Kathryn Ripp flags down cars on Madison's east side Wednesday night.
The wind chill factor -- 30, for the record -- is relevant for the first time this season Wednesday night as a group of eight volunteers waves signs and clipboards at eastbound drivers along East Washington Ave. at Union Corners.
"I can kind of empathize with those guys who wave the pizza and oil change signs!" shouts Kathryn Ripp, a psychotherapist who lives nearby. "But I'm a performer, so what the heck?"
Ripp has been gathering signatures to recall Gov. Scott Walker in her neighborhood and at work, but when she heard that her neighbors were hoping to make a bigger impact with a drive-through petition station, she decided to bundle up and hit the street with people like Kathy Zurlo, an out-of-work social worker.
"I have a down coat with a BTU rating," says Zurlo, who points to her XXXL "Recall Walker" t-shirt, sized to wear over winter clothing. "I'll wear two down coats if I have to!"
Zurlo was on East Wash for a two-hour shift Tuesday night as well and reports turning in around 200 signatures. Another volunteer, Jeff Burkhart, stands nearby looking at the addresses listed next to signatures from Wednesday's shift.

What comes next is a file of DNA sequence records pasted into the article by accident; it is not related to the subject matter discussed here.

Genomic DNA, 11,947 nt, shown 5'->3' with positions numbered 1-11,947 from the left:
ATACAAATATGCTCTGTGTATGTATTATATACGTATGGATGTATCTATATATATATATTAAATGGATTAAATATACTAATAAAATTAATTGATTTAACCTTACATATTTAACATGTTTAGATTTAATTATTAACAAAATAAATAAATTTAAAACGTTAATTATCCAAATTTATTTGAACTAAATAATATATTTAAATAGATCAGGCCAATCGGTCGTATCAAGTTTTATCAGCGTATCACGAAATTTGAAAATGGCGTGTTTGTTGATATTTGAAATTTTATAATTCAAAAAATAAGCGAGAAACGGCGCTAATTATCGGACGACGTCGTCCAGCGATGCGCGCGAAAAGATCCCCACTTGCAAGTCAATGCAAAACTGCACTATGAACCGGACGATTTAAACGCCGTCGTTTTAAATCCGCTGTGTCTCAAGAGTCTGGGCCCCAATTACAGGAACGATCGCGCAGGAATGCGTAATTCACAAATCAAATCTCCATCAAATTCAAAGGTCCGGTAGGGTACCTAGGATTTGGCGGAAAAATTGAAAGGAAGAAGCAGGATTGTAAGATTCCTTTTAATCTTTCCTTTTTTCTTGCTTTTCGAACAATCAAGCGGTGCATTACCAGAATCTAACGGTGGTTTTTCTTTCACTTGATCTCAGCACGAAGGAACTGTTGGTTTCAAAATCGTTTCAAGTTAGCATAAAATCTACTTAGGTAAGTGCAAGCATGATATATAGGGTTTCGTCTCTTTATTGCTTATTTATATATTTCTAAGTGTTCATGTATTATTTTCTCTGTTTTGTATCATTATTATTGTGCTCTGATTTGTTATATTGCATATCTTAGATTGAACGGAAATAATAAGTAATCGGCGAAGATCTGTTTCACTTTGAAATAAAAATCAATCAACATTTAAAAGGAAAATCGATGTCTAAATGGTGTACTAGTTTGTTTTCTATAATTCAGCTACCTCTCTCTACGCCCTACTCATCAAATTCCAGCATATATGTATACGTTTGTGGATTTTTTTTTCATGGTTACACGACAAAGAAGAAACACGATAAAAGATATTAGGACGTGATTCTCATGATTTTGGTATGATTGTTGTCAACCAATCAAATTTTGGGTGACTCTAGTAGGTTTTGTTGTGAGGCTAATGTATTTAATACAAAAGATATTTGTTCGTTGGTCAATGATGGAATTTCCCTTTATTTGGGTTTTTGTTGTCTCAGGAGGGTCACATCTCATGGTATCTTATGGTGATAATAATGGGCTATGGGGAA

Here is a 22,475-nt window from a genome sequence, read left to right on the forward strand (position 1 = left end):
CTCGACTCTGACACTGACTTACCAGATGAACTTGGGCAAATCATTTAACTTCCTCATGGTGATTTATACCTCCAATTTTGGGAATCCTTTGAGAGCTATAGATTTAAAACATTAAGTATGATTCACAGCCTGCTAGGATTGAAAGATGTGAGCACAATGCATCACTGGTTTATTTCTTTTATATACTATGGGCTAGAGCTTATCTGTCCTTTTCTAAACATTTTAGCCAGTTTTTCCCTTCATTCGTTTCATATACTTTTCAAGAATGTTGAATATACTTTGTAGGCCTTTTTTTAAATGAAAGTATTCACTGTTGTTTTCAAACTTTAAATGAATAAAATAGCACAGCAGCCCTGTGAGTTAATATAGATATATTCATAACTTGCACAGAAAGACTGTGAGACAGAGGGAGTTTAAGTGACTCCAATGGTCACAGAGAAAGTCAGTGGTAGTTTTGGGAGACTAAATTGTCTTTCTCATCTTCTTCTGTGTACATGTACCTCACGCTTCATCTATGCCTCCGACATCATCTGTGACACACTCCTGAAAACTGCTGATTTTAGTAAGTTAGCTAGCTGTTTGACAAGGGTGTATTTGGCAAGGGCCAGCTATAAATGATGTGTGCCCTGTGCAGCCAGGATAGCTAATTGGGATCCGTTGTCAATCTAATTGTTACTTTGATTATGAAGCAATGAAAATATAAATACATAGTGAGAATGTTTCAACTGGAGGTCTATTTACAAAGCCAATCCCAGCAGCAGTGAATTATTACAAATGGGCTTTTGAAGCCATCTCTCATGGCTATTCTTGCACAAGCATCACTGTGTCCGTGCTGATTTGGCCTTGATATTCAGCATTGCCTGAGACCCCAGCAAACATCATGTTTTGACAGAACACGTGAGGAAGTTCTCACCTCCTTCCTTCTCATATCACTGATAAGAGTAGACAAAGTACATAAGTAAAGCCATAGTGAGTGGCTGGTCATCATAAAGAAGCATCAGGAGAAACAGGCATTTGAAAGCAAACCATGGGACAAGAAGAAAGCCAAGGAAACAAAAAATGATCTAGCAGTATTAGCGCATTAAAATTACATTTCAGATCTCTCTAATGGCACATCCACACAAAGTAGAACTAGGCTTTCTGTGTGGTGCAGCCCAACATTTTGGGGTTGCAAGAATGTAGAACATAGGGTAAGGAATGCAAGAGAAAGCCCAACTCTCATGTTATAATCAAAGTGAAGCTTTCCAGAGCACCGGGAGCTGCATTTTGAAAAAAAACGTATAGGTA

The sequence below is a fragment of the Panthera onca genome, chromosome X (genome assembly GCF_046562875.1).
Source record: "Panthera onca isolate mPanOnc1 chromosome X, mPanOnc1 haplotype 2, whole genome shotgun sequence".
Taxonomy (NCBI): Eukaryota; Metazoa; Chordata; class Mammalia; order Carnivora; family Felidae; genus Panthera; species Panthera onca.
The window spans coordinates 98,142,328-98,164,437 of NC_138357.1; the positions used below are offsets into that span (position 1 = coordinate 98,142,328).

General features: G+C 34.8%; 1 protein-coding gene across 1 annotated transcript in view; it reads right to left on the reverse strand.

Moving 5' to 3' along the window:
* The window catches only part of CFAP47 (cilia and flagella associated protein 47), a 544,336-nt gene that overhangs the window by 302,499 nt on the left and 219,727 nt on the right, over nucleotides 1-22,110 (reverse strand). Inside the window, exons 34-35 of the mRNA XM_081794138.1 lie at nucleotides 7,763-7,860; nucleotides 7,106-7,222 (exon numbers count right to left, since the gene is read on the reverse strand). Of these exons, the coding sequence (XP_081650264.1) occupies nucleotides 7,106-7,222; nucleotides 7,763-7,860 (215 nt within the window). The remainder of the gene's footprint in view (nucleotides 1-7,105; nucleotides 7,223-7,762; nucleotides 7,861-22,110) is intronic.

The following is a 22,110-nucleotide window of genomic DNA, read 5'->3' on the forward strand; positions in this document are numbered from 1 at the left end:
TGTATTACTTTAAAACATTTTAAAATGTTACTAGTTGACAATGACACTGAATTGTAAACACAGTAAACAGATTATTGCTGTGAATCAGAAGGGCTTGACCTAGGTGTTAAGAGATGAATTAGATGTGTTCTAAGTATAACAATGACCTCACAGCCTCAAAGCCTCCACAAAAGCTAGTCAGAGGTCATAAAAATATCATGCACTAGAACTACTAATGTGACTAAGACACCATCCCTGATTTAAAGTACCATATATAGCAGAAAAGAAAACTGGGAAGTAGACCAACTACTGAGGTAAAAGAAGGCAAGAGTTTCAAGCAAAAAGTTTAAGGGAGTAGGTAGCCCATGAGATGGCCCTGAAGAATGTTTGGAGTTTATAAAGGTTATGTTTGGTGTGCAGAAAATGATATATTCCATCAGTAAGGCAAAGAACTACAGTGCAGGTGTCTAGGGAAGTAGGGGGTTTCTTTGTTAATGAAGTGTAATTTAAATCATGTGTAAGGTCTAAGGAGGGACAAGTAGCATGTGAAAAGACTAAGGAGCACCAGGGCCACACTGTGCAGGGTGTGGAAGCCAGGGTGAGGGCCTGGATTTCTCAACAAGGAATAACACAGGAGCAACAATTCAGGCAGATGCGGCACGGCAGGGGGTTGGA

"Eagle, Edgerton, Village of Buffalo, Lodi," he says. "After two days of doing this, I'd say I'm extraordinarily optimistic. I bet we have over 500 signatures just from this neighborhood so far."
As commuters roll by honking out the rhythm of the "This is what democracy looks like" chant, Burkhart estimates that for every ten cars that stop to sign, one will register displeasure with the recall drive in some way.
"We've had a few birds flown," says Zurlo. "One guy gave us the finger last night then drove around the block and came back to yell at us to get out of the street. And then he called the cops. They showed up and told us we should be careful to stay out of traffic, and of course we have been."
Zurlo says the group picked the site -- between Sixth and Milwaukee Streets near a bus stop -- specifically because the two-hour parking stalls are rarely used. But during a 20-minute stretch at around 5:30 p.m. Wednesday, at least two cars are pulled over at all times, some with multiple signers aboard.
"We've had a few three-clipboard cars," Zurlo says. "One woman told us she rode by on the bus, went home and came back in her car!"
The group plans to be out on East Wash every morning on the westbound side and every evening on the eastbound side for the rest of the week and then decide if they want to continue. Burkhart wasn't aware of any other drive-through stations in Madison.